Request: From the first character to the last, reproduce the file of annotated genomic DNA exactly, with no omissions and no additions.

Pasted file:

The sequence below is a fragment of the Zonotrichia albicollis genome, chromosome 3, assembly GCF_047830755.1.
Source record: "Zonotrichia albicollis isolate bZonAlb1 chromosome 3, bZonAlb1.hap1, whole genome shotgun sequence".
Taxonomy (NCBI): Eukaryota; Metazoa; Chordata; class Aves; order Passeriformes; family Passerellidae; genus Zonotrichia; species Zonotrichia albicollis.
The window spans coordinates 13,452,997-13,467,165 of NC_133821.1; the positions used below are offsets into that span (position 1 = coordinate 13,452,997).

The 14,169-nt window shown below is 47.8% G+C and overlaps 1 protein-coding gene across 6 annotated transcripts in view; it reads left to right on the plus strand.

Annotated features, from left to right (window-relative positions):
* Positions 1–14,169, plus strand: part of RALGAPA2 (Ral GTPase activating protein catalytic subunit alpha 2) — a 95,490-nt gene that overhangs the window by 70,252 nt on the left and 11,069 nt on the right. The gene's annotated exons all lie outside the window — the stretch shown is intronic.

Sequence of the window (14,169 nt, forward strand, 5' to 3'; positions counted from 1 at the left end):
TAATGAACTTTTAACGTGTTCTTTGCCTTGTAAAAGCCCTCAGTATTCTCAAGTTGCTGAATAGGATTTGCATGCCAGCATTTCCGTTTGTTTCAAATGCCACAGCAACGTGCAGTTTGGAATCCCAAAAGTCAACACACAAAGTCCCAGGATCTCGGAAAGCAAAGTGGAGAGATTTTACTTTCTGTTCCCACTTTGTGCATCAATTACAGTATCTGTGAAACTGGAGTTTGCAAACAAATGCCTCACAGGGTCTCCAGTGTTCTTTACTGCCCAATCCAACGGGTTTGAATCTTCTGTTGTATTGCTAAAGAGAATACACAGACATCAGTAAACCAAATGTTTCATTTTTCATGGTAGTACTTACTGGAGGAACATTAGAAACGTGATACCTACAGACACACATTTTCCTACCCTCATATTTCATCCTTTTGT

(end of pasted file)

The sequence below is a fragment of the Zonotrichia albicollis genome, chromosome 3, assembly GCF_047830755.1.
Source record: "Zonotrichia albicollis isolate bZonAlb1 chromosome 3, bZonAlb1.hap1, whole genome shotgun sequence".
Taxonomy (NCBI): Eukaryota; Metazoa; Chordata; class Aves; order Passeriformes; family Passerellidae; genus Zonotrichia; species Zonotrichia albicollis.
The window spans coordinates 13,452,997-13,467,165 of NC_133821.1; the positions used below are offsets into that span (position 1 = coordinate 13,452,997).

The 14,169-nt window shown below is 47.8% G+C and overlaps 1 protein-coding gene across 6 annotated transcripts in view; it reads left to right on the plus strand.

Annotated features, from left to right (window-relative positions):
* Positions 1–14,169, plus strand: part of RALGAPA2 (Ral GTPase activating protein catalytic subunit alpha 2) — a 95,490-nt gene that overhangs the window by 70,252 nt on the left and 11,069 nt on the right. The gene's annotated exons all lie outside the window — the stretch shown is intronic.

Sequence of the window (14,169 nt, forward strand, 5' to 3'; positions counted from 1 at the left end):
TAATGAACTTTTAACGTGTTCTTTGCCTTGTAAAAGCCCTCAGTATTCTCAAGTTGCTGAATAGGATTTGCATGCCAGCATTTCCGTTTGTTTCAAATGCCACAGCAACGTGCAGTTTGGAATCCCAAAAGTCAACACACAAAGTCCCAGGATCTCGGAAAGCAAAGTGGAGAGATTTTACTTTCTGTTCCCACTTTGTGCATCAATTACAGTATCTGTGAAACTGGAGTTTGCAAACAAATGCCTCACAGGGTCTCCAGTGTTCTTTACTGCCCAATCCAACGGGTTTGAATCTTCTGTTGTATTGCTAAAGAGAATACACAGACATCAGTAAACCAAATGTTTCATTTTTCATGGTAGTACTTACTGGAGGAACATTAGAAACGTGATACCTACAGACACACATTTTCCTACCCTCATATTTCATCCTTTTGT